However I've been on short films with around a million ish (NZD) in camera department gear, once you factor using ARRI bodies with high end PL lenses and all the other support gear around that then everything adds up fast. 

 

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12 hours ago, kye said:

I mention $50K because I thought that was expensive enough to distance it from what we're talking about (mainly GH5 / GH5s / BMPCC4K / A7 series) which aren't anywhere near $50K.  

I think you're right to emphasize incredibly low budget films. Given the amount of excitement that the gx85 generated on this forum I think a lot of people here work on productions well below a $50k budget. Casey Neistat is a great name drop for a situation D filmmaker because his work is definitely cinematic, whatever that means. His frequent user of time lapse allows him to inject high quality images, in terms of MP and dynamic range, into his vlog. I also think there are many situation D/C filmmakers who are not vloggers. I have a friend who primary produces music videos. While he likes to control everything, he often works with artists who have limited availability and don't have the patience or control of actual actors. Because of these and other factors he adopts a situation D style of filming. Likewise in some documentary settings I've felt that using a larger camera or additional lighting would have really changed the behavior of the people I was filming.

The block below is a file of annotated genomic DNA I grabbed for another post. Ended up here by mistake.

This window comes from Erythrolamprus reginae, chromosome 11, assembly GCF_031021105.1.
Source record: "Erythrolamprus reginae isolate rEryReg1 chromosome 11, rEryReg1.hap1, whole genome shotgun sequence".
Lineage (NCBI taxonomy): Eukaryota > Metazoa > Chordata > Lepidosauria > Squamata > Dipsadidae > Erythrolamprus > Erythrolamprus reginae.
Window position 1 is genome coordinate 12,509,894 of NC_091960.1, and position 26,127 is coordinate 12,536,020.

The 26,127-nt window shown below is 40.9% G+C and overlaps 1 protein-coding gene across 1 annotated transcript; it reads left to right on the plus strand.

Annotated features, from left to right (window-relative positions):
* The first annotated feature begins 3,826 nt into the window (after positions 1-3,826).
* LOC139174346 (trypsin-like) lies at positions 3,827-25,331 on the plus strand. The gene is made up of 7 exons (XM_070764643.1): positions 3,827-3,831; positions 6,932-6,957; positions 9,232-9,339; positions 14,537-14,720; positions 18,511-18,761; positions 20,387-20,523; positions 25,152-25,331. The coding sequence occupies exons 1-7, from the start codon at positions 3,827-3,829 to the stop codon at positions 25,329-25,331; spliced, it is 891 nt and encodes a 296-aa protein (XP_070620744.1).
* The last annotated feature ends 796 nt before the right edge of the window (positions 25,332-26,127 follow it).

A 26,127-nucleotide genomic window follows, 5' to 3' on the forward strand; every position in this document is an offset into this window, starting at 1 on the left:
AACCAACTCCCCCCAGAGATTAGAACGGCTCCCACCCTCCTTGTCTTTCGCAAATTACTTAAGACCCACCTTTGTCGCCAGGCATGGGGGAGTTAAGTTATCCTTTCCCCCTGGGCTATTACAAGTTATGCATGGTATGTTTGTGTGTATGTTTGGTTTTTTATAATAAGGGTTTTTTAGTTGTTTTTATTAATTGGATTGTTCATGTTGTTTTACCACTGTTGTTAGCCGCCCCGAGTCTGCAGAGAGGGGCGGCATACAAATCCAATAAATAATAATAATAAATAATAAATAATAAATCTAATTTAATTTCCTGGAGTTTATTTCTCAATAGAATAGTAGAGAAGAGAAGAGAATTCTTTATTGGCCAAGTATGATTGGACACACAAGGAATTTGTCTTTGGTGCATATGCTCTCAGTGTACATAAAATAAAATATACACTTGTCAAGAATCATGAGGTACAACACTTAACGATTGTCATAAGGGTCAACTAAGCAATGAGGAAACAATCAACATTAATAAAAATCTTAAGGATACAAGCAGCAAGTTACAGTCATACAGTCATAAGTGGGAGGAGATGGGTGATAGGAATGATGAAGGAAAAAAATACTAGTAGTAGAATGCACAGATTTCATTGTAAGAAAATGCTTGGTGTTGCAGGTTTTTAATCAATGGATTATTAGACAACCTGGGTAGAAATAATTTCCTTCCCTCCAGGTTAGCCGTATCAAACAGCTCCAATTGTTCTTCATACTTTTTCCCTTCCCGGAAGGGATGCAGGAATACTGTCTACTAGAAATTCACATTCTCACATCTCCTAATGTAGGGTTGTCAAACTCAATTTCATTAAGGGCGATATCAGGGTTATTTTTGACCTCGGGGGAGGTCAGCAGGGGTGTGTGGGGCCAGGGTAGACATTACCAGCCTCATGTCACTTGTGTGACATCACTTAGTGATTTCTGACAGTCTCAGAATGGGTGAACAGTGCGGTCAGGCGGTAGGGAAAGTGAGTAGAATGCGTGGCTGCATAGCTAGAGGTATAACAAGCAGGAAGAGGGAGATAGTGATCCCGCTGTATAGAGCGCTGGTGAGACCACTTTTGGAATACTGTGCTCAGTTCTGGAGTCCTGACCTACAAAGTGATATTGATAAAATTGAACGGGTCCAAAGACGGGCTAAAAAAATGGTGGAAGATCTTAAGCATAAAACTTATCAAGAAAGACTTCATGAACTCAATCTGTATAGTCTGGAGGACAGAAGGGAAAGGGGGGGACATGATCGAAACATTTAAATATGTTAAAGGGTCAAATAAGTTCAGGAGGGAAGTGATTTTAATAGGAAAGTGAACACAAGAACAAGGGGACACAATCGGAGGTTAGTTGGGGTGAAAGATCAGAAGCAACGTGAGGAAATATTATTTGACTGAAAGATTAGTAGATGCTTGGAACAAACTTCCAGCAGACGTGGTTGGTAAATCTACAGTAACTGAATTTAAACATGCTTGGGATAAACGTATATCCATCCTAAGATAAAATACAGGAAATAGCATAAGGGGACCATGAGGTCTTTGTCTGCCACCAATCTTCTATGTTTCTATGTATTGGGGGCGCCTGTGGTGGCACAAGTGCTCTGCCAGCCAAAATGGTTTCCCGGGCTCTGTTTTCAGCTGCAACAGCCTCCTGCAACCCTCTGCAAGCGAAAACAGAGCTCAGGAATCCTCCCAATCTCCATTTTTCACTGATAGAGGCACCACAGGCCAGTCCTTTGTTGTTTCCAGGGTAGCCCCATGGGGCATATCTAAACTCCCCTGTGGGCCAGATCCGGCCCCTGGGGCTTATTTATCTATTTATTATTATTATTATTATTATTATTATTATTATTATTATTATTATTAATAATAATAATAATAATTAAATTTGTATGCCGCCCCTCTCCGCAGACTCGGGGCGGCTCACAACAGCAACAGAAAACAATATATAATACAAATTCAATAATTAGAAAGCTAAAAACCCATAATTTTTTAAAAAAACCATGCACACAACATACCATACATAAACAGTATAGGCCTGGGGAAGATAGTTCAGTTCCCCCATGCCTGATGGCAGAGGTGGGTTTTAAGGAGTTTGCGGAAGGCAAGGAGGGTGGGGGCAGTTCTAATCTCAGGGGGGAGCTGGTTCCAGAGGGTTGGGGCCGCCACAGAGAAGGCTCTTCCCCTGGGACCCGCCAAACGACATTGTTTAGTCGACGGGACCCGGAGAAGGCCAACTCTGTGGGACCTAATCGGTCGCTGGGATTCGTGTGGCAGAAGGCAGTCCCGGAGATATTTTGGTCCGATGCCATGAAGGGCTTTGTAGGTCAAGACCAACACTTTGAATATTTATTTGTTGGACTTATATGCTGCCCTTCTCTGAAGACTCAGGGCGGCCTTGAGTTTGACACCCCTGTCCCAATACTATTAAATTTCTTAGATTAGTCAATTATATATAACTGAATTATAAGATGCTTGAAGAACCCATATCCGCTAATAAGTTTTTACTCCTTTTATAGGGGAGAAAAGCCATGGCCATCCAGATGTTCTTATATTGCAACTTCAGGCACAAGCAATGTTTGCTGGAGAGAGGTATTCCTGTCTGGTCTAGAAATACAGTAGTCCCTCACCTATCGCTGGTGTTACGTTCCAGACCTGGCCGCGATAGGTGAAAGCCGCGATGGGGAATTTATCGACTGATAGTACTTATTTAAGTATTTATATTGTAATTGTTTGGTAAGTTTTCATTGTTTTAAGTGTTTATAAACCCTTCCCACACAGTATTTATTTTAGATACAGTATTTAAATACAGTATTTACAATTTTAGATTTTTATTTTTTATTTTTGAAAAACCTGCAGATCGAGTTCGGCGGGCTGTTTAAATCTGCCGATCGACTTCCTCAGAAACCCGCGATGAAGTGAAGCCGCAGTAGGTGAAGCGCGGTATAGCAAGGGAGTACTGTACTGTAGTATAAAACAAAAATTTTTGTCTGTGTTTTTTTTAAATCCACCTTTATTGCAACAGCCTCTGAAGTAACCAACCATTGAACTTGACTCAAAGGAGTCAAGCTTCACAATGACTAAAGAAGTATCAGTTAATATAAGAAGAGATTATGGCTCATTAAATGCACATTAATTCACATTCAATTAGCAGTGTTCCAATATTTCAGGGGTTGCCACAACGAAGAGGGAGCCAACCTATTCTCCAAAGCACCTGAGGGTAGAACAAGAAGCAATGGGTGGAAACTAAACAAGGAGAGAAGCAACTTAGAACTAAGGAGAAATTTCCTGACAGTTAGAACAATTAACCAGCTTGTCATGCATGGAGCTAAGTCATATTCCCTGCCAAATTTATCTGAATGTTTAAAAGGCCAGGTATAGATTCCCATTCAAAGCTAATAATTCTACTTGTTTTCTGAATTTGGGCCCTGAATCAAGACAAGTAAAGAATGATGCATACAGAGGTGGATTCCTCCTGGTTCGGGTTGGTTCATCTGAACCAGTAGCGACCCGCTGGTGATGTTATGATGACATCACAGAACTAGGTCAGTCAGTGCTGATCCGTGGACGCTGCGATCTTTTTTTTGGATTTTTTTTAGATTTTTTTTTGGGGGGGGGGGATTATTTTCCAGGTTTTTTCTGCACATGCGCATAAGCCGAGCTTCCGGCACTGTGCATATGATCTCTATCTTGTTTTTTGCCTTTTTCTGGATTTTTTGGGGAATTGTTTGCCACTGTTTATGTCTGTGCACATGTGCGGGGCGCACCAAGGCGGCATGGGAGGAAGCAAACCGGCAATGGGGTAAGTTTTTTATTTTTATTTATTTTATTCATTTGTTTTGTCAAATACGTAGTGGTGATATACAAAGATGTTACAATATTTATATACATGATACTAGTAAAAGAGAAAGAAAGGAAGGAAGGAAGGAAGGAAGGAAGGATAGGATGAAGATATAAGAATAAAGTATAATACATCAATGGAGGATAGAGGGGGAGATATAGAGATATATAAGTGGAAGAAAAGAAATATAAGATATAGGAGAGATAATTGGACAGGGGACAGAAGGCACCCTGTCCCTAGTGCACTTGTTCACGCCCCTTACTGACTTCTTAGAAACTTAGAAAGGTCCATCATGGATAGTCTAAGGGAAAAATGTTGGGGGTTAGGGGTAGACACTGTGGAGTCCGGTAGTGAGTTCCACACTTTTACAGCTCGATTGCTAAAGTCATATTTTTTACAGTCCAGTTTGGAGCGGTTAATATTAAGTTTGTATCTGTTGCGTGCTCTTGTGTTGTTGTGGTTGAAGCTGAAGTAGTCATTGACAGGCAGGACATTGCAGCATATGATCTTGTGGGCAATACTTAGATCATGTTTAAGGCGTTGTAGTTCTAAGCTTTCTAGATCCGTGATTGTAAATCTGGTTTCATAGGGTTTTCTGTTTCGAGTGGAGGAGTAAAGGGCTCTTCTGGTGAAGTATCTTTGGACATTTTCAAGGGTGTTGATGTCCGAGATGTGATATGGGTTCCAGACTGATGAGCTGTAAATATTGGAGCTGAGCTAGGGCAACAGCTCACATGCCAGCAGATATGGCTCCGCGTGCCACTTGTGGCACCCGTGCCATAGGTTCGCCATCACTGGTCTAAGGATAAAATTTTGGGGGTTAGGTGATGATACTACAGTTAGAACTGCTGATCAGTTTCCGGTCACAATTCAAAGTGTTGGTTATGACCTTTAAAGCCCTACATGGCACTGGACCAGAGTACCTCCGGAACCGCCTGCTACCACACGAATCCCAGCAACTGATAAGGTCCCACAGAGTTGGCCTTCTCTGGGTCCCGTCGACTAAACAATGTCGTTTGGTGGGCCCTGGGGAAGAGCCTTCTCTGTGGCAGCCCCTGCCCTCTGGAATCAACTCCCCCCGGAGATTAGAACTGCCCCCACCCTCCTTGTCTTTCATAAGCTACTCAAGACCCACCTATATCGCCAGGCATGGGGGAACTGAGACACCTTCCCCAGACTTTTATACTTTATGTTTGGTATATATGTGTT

With respect to situation A, I think it's easy to find examples of people working with budgets less than $50k. The classic example is Robert Rodriguez's El Mariachi, which was shot on a $7000 budget. My favorite director, Maya Deren worked with relatively small budgets. Both of these directors shot film rather than digital, but these are very dated references. Personally I still get the impression that most indie situation A folks prefer film over digital, but I'm also fairly out of the game at this point. @IronFilm made a good point because the second I hear someone's shooting digital on a budget I assume they are in situation D/C, but they may very well be in situation A from your perspective. I like the idea of developing different categories of filmmakers' needs, but the more I think about it, it seems impossible. Maybe we can make relative assessments such as: person 1 works more in situation A-like settings than person 2. These relativistic claims could be made without committing to person 1 being considered a situation A filmmaker in all contexts... Have you ever read Wittgenstein? Trying to reduce a concept or phenomenon to a set of necessary and sufficient conditions is almost always problematic.